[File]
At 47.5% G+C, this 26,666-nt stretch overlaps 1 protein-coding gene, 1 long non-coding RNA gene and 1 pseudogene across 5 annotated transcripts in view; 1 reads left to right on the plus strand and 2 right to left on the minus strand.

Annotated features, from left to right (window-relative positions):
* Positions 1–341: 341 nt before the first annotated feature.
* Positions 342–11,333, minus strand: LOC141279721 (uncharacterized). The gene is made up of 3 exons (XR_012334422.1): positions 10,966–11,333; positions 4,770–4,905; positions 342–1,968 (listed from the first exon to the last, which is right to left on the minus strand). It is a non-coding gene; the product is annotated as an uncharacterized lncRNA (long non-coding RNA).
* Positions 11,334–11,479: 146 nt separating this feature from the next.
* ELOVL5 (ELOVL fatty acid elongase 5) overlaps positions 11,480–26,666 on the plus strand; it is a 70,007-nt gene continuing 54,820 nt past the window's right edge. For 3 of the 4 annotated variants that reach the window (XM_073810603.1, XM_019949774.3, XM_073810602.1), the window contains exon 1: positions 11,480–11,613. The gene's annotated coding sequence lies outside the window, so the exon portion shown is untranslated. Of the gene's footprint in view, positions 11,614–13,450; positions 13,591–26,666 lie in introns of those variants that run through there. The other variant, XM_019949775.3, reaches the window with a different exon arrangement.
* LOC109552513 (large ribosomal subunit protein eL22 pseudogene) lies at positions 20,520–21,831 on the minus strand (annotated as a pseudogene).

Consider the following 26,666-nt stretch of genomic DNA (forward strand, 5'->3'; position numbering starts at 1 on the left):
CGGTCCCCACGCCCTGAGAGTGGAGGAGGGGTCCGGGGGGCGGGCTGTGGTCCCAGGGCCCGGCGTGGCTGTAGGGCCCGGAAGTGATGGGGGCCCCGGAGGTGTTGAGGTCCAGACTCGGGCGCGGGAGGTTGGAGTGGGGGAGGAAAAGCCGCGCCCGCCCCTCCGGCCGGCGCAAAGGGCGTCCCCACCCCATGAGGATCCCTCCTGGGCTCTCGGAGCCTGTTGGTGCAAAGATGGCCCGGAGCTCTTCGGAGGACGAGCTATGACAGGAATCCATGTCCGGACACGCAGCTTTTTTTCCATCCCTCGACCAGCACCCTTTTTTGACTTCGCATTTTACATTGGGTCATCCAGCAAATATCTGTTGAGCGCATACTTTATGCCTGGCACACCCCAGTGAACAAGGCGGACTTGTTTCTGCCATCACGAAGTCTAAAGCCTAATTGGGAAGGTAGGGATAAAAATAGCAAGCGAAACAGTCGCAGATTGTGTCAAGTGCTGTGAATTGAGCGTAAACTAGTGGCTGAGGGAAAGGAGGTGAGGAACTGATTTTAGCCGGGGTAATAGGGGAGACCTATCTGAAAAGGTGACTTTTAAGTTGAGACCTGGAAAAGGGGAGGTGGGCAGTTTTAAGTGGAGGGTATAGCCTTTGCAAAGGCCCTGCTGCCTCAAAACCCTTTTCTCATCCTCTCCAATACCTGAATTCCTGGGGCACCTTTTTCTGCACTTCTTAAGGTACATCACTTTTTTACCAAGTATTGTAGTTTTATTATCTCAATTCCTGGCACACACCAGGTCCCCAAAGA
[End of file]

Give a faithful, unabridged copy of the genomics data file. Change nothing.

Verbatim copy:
At 47.5% G+C, this 26,666-nt stretch overlaps 1 protein-coding gene, 1 long non-coding RNA gene and 1 pseudogene across 5 annotated transcripts in view; 1 reads left to right on the plus strand and 2 right to left on the minus strand.

Annotated features, from left to right (window-relative positions):
* Positions 1–341: 341 nt before the first annotated feature.
* Positions 342–11,333, minus strand: LOC141279721 (uncharacterized). The gene is made up of 3 exons (XR_012334422.1): positions 10,966–11,333; positions 4,770–4,905; positions 342–1,968 (listed from the first exon to the last, which is right to left on the minus strand). It is a non-coding gene; the product is annotated as an uncharacterized lncRNA (long non-coding RNA).
* Positions 11,334–11,479: 146 nt separating this feature from the next.
* ELOVL5 (ELOVL fatty acid elongase 5) overlaps positions 11,480–26,666 on the plus strand; it is a 70,007-nt gene continuing 54,820 nt past the window's right edge. For 3 of the 4 annotated variants that reach the window (XM_073810603.1, XM_019949774.3, XM_073810602.1), the window contains exon 1: positions 11,480–11,613. The gene's annotated coding sequence lies outside the window, so the exon portion shown is untranslated. Of the gene's footprint in view, positions 11,614–13,450; positions 13,591–26,666 lie in introns of those variants that run through there. The other variant, XM_019949775.3, reaches the window with a different exon arrangement.
* LOC109552513 (large ribosomal subunit protein eL22 pseudogene) lies at positions 20,520–21,831 on the minus strand (annotated as a pseudogene).

Consider the following 26,666-nt stretch of genomic DNA (forward strand, 5'->3'; position numbering starts at 1 on the left):
CGGTCCCCACGCCCTGAGAGTGGAGGAGGGGTCCGGGGGGCGGGCTGTGGTCCCAGGGCCCGGCGTGGCTGTAGGGCCCGGAAGTGATGGGGGCCCCGGAGGTGTTGAGGTCCAGACTCGGGCGCGGGAGGTTGGAGTGGGGGAGGAAAAGCCGCGCCCGCCCCTCCGGCCGGCGCAAAGGGCGTCCCCACCCCATGAGGATCCCTCCTGGGCTCTCGGAGCCTGTTGGTGCAAAGATGGCCCGGAGCTCTTCGGAGGACGAGCTATGACAGGAATCCATGTCCGGACACGCAGCTTTTTTTCCATCCCTCGACCAGCACCCTTTTTTGACTTCGCATTTTACATTGGGTCATCCAGCAAATATCTGTTGAGCGCATACTTTATGCCTGGCACACCCCAGTGAACAAGGCGGACTTGTTTCTGCCATCACGAAGTCTAAAGCCTAATTGGGAAGGTAGGGATAAAAATAGCAAGCGAAACAGTCGCAGATTGTGTCAAGTGCTGTGAATTGAGCGTAAACTAGTGGCTGAGGGAAAGGAGGTGAGGAACTGATTTTAGCCGGGGTAATAGGGGAGACCTATCTGAAAAGGTGACTTTTAAGTTGAGACCTGGAAAAGGGGAGGTGGGCAGTTTTAAGTGGAGGGTATAGCCTTTGCAAAGGCCCTGCTGCCTCAAAACCCTTTTCTCATCCTCTCCAATACCTGAATTCCTGGGGCACCTTTTTCTGCACTTCTTAAGGTACATCACTTTTTTACCAAGTATTGTAGTTTTATTATCTCAATTCCTGGCACACACCAGGTCCCCAAAGA